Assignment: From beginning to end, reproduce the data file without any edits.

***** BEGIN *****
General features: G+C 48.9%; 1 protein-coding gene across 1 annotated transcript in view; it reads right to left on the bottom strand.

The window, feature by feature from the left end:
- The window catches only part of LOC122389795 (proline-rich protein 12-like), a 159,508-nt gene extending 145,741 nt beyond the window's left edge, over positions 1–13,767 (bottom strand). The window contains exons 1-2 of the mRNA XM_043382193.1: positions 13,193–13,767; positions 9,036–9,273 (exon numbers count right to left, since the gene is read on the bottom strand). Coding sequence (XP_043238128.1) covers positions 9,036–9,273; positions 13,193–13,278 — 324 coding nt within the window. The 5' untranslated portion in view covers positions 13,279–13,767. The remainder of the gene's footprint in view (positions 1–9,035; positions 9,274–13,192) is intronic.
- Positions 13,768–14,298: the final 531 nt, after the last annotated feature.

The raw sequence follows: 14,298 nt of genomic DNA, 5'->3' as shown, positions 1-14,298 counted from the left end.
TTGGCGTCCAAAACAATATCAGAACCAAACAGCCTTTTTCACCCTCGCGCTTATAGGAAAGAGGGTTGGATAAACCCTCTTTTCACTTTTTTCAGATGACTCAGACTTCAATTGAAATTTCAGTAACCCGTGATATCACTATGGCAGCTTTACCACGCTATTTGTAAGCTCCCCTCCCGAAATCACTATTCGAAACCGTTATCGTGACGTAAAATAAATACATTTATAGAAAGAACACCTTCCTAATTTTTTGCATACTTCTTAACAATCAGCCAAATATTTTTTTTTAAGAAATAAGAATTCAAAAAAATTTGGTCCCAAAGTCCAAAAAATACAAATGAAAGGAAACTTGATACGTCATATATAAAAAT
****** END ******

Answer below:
General features: G+C 48.9%; 1 protein-coding gene across 1 annotated transcript in view; it reads right to left on the bottom strand.

The window, feature by feature from the left end:
- The window catches only part of LOC122389795 (proline-rich protein 12-like), a 159,508-nt gene extending 145,741 nt beyond the window's left edge, over positions 1–13,767 (bottom strand). The window contains exons 1-2 of the mRNA XM_043382193.1: positions 13,193–13,767; positions 9,036–9,273 (exon numbers count right to left, since the gene is read on the bottom strand). Coding sequence (XP_043238128.1) covers positions 9,036–9,273; positions 13,193–13,278 — 324 coding nt within the window. The 5' untranslated portion in view covers positions 13,279–13,767. The remainder of the gene's footprint in view (positions 1–9,035; positions 9,274–13,192) is intronic.
- Positions 13,768–14,298: the final 531 nt, after the last annotated feature.

The raw sequence follows: 14,298 nt of genomic DNA, 5'->3' as shown, positions 1-14,298 counted from the left end.
TTGGCGTCCAAAACAATATCAGAACCAAACAGCCTTTTTCACCCTCGCGCTTATAGGAAAGAGGGTTGGATAAACCCTCTTTTCACTTTTTTCAGATGACTCAGACTTCAATTGAAATTTCAGTAACCCGTGATATCACTATGGCAGCTTTACCACGCTATTTGTAAGCTCCCCTCCCGAAATCACTATTCGAAACCGTTATCGTGACGTAAAATAAATACATTTATAGAAAGAACACCTTCCTAATTTTTTGCATACTTCTTAACAATCAGCCAAATATTTTTTTTTAAGAAATAAGAATTCAAAAAAATTTGGTCCCAAAGTCCAAAAAATACAAATGAAAGGAAACTTGATACGTCATATATAAAAAT